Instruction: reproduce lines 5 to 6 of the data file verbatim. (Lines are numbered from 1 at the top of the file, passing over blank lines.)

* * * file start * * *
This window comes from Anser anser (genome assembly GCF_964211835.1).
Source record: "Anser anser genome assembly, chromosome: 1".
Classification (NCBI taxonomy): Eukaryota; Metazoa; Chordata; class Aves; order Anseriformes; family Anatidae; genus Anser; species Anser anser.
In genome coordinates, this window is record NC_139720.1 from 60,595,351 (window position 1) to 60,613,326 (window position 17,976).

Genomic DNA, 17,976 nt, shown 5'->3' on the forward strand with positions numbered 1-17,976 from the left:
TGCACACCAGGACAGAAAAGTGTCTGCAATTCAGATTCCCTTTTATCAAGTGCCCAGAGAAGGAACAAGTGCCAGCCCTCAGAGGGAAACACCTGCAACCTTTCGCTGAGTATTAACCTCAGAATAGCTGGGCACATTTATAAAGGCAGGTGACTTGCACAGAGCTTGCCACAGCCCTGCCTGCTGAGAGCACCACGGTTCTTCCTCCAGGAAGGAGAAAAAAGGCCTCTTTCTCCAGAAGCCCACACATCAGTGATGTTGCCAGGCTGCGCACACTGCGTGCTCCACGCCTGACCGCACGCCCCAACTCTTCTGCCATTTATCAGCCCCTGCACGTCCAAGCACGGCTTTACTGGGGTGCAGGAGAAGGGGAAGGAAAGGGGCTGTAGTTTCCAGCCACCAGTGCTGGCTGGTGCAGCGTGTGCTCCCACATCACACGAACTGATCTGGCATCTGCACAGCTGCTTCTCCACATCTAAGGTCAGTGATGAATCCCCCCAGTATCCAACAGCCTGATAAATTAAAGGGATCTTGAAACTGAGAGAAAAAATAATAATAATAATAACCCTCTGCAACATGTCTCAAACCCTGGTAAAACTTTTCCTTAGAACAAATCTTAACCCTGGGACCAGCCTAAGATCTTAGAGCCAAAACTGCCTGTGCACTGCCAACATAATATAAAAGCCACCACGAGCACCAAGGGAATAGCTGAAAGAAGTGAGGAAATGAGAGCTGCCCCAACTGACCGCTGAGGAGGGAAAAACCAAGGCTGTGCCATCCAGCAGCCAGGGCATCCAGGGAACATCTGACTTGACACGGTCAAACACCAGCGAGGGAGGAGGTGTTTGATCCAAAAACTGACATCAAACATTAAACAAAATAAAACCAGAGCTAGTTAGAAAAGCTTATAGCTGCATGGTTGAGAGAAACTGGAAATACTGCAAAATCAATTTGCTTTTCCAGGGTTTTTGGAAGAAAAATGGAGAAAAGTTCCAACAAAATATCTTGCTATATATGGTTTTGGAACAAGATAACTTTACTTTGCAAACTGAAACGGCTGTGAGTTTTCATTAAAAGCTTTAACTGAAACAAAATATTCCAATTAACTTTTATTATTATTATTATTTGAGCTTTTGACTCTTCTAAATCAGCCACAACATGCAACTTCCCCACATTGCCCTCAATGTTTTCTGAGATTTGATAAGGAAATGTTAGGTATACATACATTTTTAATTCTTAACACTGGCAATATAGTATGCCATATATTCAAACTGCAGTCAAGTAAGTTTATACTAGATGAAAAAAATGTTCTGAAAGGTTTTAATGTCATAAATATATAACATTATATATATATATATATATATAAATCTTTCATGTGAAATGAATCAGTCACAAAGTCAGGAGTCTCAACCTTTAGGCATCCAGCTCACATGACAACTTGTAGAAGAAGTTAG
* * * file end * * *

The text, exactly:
Genomic DNA, 17,976 nt, shown 5'->3' on the forward strand with positions numbered 1-17,976 from the left:
TGCACACCAGGACAGAAAAGTGTCTGCAATTCAGATTCCCTTTTATCAAGTGCCCAGAGAAGGAACAAGTGCCAGCCCTCAGAGGGAAACACCTGCAACCTTTCGCTGAGTATTAACCTCAGAATAGCTGGGCACATTTATAAAGGCAGGTGACTTGCACAGAGCTTGCCACAGCCCTGCCTGCTGAGAGCACCACGGTTCTTCCTCCAGGAAGGAGAAAAAAGGCCTCTTTCTCCAGAAGCCCACACATCAGTGATGTTGCCAGGCTGCGCACACTGCGTGCTCCACGCCTGACCGCACGCCCCAACTCTTCTGCCATTTATCAGCCCCTGCACGTCCAAGCACGGCTTTACTGGGGTGCAGGAGAAGGGGAAGGAAAGGGGCTGTAGTTTCCAGCCACCAGTGCTGGCTGGTGCAGCGTGTGCTCCCACATCACACGAACTGATCTGGCATCTGCACAGCTGCTTCTCCACATCTAAGGTCAGTGATGAATCCCCCCAGTATCCAACAGCCTGATAAATTAAAGGGATCTTGAAACTGAGAGAAAAAATAATAATAATAATAACCCTCTGCAACATGTCTCAAACCCTGGTAAAACTTTTCCTTAGAACAAATCTTAACCCTGGGACCAGCCTAAGATCTTAGAGCCAAAACTGCCTGTGCACTGCCAACATAATATAAAAGCCACCACGAGCACCAAGGGAATAGCTGAAAGAAGTGAGGAAATGAGAGCTGCCCCAACTGACCGCTGAGGAGGGAAAAACCAAGGCTGTGCCATCCAGCAGCCAGGGCATCCAGGGAACATCTGACTTGACACGGTCAAACACCAGCGAGGGAGGAGGTGTTTGATCCAAAAACTGACATCAAACATTAAACAAAATAAAACCAGAGCTAGTTAGAAAAGCTTATAGCTGCATGGTTGAGAGAAACTGGAAATACTGCAAAATCAATTTGCTTTTCCAGGGTTTTTGGAAGAAAAATGGAGAAAAGTTCCAACAAAATATCTTGCTATATATGGTTTTGGAACAAGATAACTTTACTTTGCAAACTGAAACGGCTGTGAGTTTTCATTAAAAGCTTTAACTGAAACAAAATATTCCAATTAACTTTTATTATTATTATTATTTGAGCTTTTGACTCTTCTAAATCAGCCACAACATGCAACTTCCCCACATTGCCCTCAATGTTTTCTGAGATTTGATAAGGAAATGTTAGGTATACATACATTTTTAATTCTTAACACTGGCAATATAGTATGCCATATATTCAAACTGCAGTCAAGTAAGTTTATACTAGATGAAAAAAATGTTCTGAAAGGTTTTAATGTCATAAATATATAACATTATATATATATATATATATATAAATCTTTCATGTGAAATGAATCAGTCACAAAGTCAGGAGTCTCAACCTTTAGGCATCCAGCTCACATGACAACTTGTAGAAGAAGTTAG